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Chapter 3~ Contests, contests, contests.

My dad and I circa 1980

...and then there were the contests.  I am not necessarily anti-contest, I think kids can benefit from some types of competitions if they are taught a healthy attitude toward being beat, and of winning.  If there is commradery between them and their fellow contestants.  What I remember most about contests isn't the joy of placing 1st regionally, or even of placing in the top 3 Nationally, but the resentment of competitors parents, toward their kids, or toward other kids and other parents.  It seemed like for so many of us kids, the contests were about our parents more than they were about us. That said, I appreciate the discipline contest fiddling taught me.  You learned a piece of music like the back of your hand.  You learned it inside out, upside down and backards until it was perfect.  That was also a lesson I took with me throughout the rest of my life, however, at age 14 I vowed to never enter another contest again after seeing so many falling outs and broken hearts of kids.  Kids sad because their parents were disappointed that they reached a mere second place, kids mad at other kids for winning first place.  Parents fighting and asking for recounts of score sheets, ad nauseum, and I suppose my heart was broken too.  There were kids I knew at those contests that I loved.   I considered them family and we all wanted to know each other forever.  But since our parents could not help but to come somewhat unglued over our placements, even though, at the end of the day, we were all much of a muchness, I could not move away quickly enough in search for something more positive in my experience with music.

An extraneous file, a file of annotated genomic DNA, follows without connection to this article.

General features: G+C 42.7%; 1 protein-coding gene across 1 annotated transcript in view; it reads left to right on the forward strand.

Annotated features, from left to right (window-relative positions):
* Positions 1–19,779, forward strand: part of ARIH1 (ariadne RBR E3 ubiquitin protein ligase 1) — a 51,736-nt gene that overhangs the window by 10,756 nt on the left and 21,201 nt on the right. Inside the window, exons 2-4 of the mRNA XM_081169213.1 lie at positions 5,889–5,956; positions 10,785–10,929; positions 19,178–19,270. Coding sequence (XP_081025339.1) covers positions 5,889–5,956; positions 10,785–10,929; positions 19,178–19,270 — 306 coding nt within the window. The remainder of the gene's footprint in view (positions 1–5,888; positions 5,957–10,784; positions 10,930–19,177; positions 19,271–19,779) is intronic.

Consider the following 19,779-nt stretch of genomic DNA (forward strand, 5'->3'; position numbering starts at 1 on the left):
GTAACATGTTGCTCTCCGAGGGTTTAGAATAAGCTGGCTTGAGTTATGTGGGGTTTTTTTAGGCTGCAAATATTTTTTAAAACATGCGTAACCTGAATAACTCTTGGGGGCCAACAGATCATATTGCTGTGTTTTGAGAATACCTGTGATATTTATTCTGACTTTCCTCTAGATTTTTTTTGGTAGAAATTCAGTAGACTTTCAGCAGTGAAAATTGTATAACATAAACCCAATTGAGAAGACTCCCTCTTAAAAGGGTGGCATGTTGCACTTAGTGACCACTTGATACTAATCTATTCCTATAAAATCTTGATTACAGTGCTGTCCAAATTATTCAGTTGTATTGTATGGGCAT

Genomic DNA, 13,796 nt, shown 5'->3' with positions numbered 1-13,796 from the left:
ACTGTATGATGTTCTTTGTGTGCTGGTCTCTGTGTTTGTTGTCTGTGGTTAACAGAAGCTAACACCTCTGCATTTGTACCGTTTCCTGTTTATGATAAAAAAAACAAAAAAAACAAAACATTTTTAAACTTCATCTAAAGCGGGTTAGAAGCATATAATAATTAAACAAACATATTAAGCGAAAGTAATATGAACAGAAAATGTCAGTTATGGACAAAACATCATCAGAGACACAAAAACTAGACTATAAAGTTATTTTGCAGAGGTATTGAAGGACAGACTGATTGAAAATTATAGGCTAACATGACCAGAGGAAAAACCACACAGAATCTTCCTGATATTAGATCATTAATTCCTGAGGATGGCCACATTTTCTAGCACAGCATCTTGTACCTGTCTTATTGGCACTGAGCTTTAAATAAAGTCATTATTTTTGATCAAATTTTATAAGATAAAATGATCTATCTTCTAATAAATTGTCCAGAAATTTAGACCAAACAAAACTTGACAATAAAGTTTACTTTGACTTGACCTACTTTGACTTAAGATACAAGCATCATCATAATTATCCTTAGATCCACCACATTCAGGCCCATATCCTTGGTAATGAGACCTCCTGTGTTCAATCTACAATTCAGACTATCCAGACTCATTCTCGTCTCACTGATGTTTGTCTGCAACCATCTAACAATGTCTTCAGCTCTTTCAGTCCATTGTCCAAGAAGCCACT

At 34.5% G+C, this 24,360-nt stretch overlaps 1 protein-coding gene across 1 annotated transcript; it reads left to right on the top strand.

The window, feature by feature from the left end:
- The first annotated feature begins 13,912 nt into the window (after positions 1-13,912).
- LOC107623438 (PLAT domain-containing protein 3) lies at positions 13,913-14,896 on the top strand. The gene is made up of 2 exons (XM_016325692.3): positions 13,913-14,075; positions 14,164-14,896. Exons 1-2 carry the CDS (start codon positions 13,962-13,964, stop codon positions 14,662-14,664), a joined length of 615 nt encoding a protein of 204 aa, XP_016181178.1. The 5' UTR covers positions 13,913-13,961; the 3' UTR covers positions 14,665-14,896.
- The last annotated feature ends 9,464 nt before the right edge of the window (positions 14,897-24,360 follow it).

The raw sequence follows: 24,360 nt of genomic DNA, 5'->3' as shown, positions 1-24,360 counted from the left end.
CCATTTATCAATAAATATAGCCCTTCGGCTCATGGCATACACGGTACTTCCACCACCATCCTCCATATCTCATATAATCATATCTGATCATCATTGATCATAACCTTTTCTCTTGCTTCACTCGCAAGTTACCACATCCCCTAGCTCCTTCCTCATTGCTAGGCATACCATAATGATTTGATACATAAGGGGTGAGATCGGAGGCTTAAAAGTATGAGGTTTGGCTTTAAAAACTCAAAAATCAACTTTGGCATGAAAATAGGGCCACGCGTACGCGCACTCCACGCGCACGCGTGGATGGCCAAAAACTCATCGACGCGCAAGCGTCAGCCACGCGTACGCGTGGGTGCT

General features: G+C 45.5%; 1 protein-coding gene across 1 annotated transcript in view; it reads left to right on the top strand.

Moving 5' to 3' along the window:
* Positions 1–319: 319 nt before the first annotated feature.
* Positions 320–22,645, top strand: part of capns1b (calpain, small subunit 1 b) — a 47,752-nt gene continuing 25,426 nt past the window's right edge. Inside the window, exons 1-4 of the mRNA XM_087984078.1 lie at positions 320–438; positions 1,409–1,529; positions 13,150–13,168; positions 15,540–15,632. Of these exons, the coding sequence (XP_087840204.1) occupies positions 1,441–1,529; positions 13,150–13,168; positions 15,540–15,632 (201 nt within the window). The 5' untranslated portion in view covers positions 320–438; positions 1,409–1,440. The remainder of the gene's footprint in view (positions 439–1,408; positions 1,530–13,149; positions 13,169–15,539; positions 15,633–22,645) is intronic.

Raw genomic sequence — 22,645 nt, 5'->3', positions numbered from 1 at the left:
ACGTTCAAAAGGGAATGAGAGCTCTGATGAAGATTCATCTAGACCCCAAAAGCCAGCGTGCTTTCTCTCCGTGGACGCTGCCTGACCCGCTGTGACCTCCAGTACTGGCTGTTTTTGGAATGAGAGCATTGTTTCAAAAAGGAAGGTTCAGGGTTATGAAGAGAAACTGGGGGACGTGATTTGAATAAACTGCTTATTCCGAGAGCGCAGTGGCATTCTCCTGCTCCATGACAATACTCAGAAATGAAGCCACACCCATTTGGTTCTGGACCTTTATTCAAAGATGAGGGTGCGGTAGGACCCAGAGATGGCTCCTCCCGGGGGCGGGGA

June 1981 Weiser Idaho holding John Francis' trophy while he was interviewed by the local paper

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